Monday, January 25, 2010

My Father.....the early days

I received these pictures of my father a few years ago. They are very special, because as long as my father was alive, I never saw any pictures of him as a child, or a young man. As a man, he was married for 33 years, had seven children, and seven grandchildren at the time of his death. There have been an additional six grandchildren and 3 great-grandchildren born since he died in 1990 at the age of 56 years old. The closer I get to that age, the more I realize how young he was when he passed away.

My dad at age 4. This pic was taken in 1938. I don't know where he is at, but it looks like parents all through the ages have taken the obligatory "kid on a pony" picture.

This pic was taken in 1941. He was seven years old at the time. What strikes me the most about this one, is how much he looks like his grandson Justin.

My parents before they were married. What a handsome couple. It's cool to think about how many people are in the world today, because of them. My mom still gives that exact look whenever she is aggravated.

My dad in his Navy days. He was out of the military by the time any children were born.

My mother has this one framed in her bedroom. I would swear this man isn't even my dad, except he looks so much like his grandson Matt.

It was really nice to receive these pictures from a relative and see my dad before his "Dad" days began. I see his looks and personality carried on today in his children and grandchildren. I wish he could have been here with us longer!

Friday, January 22, 2010

Upcoming Graduation....I've earned it!

Here I am in my University of Maryland Cap and Gown. I have my Arts and Humanities Hood, and my U.M. bright red sash. It feels so good to have accomplished something so important as a college degree.

There were long, sleepless nights, some all-nighters, illnesses, attitudes, and many years of doing my absolute best to make this graduation happen.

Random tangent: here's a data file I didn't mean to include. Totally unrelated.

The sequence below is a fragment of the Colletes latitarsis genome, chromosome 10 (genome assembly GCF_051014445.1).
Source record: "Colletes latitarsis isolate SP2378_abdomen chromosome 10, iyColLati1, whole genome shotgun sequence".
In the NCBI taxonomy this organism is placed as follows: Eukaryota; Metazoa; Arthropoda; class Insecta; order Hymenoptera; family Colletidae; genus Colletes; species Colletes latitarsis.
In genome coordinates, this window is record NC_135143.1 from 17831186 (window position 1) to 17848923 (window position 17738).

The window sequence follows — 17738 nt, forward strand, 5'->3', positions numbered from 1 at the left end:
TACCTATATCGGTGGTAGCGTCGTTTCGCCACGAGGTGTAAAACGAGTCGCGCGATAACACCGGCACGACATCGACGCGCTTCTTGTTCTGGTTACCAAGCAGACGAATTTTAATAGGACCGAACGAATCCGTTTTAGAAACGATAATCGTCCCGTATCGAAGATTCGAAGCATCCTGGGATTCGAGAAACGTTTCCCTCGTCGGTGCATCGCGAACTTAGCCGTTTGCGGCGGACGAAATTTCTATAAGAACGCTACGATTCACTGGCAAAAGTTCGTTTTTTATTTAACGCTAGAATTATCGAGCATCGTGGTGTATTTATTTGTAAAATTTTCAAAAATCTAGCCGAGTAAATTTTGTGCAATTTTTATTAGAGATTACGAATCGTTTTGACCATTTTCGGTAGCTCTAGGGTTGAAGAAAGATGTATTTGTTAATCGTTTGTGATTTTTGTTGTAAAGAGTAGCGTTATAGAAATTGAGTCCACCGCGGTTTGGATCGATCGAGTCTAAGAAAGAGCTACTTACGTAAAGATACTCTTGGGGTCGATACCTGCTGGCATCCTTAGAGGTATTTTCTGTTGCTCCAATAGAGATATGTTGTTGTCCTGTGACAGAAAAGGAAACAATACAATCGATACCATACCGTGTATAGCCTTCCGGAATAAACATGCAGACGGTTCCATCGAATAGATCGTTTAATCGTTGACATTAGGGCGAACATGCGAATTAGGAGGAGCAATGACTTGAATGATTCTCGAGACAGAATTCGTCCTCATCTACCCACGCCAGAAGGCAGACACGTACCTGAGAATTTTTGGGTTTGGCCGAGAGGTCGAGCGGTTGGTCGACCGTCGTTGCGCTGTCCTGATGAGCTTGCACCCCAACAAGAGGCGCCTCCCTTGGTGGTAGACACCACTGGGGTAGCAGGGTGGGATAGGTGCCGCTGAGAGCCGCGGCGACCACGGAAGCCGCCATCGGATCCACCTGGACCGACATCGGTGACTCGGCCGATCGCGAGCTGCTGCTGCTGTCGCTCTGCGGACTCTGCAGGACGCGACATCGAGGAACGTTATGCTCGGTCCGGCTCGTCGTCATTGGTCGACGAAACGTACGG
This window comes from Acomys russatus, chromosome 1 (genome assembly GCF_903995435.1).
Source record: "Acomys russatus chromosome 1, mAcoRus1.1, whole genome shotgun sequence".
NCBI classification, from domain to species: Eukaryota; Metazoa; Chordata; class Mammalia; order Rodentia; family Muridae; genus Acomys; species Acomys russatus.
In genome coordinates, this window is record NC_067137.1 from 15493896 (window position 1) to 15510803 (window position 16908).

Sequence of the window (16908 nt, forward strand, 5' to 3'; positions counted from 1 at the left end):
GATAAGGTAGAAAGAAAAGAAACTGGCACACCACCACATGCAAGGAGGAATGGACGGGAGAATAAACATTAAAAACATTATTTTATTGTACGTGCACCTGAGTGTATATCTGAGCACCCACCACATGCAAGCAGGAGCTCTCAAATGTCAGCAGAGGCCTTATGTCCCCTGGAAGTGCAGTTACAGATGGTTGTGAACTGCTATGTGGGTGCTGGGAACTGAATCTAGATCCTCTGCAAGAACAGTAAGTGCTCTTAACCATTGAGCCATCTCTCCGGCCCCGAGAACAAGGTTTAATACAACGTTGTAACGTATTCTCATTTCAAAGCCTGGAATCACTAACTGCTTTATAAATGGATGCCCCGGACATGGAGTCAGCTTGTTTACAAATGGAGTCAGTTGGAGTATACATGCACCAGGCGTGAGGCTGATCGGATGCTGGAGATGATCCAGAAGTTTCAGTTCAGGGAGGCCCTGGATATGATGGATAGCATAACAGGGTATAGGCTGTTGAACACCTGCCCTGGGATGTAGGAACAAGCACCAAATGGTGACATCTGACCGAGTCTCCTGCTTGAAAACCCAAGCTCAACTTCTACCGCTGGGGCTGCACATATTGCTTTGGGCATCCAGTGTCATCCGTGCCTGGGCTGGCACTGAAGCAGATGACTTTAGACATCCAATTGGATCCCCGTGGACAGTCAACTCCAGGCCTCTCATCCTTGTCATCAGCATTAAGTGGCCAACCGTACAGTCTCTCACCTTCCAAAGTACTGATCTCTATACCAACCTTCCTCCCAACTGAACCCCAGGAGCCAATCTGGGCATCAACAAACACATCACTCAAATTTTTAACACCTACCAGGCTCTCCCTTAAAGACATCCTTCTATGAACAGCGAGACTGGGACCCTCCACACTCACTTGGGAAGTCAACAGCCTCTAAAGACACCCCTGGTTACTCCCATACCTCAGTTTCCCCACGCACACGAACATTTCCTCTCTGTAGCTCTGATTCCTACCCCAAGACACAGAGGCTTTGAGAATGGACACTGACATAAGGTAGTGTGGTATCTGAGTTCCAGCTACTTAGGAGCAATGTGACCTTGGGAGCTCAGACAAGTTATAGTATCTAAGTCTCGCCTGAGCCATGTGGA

I thought the outfit was a bit boring, so I decided to wear the hood on my head and drape the sash over my shoulder. Never did want to be too conforming.

Here is the real graduate. She caused many a sleepless night as a baby, and a teenager. The all-nighters started at birth. There was chickpox, tonsilitis, flu, colds, and fevers. Stubborn as the night is long, the attitudes were sometimes bad, but mostly she was just strong-willed and determined. Everyday she makes me proud, and I know many of my decisions along the way, were the correct ones. But, there were a few duds. (Sorry about the perm!)

Here is the future generation wearing a Univerity of Maryland cap. After years of sleepless nights, all-nighters, attitudes, and years of HER Mom doing her best, may I one day be able to attend her college graduation too!

Thursday, January 21, 2010

Virginia Beach Trip

Bill and I decided to take a weekend trip to Virginia Beach. It's not too far away, and we do miss the ocean. We got an oceanfront hotel room so we could really enjoy the view.

This was the wonderful oceanview we woke up to. I know the Atlantic is out there somewhere.

By early afternoon, the weather cleared up and it actually became nice out for a couple of hours.

We headed to the Cape Henry Lighthouse, located on Ft. Story. I wasn't sure I could climb a lighthouse, but I had been on the treadmill 3 times the week before.

This was the set of stairs we had to climb before we even got to the lighthouse. Makes me wonder how many lighthouse keepers they had over the years.

I could only get half the lighthouse in the shot. Inside was an old, iron staircase, that was actually wet. It was gross touching it. I only stopped once on the way up....for oxygen. At the top, you had to climb a ladder into the cupola.

View from the top was pretty impressive. Almost as impressive as the housing cul-de-sac on the left. Those are for the higest ranking officers on the base. Oceanfront housing is pretty sweet, especially when it's free.

This is the car Bill rented for us for the weekend. It was roomy, but lousy on gas mileage.

On the way home we stopped in Williamsburg. It was a beautiful day. I sat down next to Thomas Jefferson for awhile and glanced at what he was writing. I'm nosy that way.

Wednesday, January 13, 2010

Baking Bread

Today, in 1 1/2 hours I baked three 1 1/2 pound loaves of whole wheat bread. My husband eats this bread everyday for breakfast. I love it too. Other family members complain that they don't like wheat, or it makes their lips swell. Whatever!

The recipe I'm using: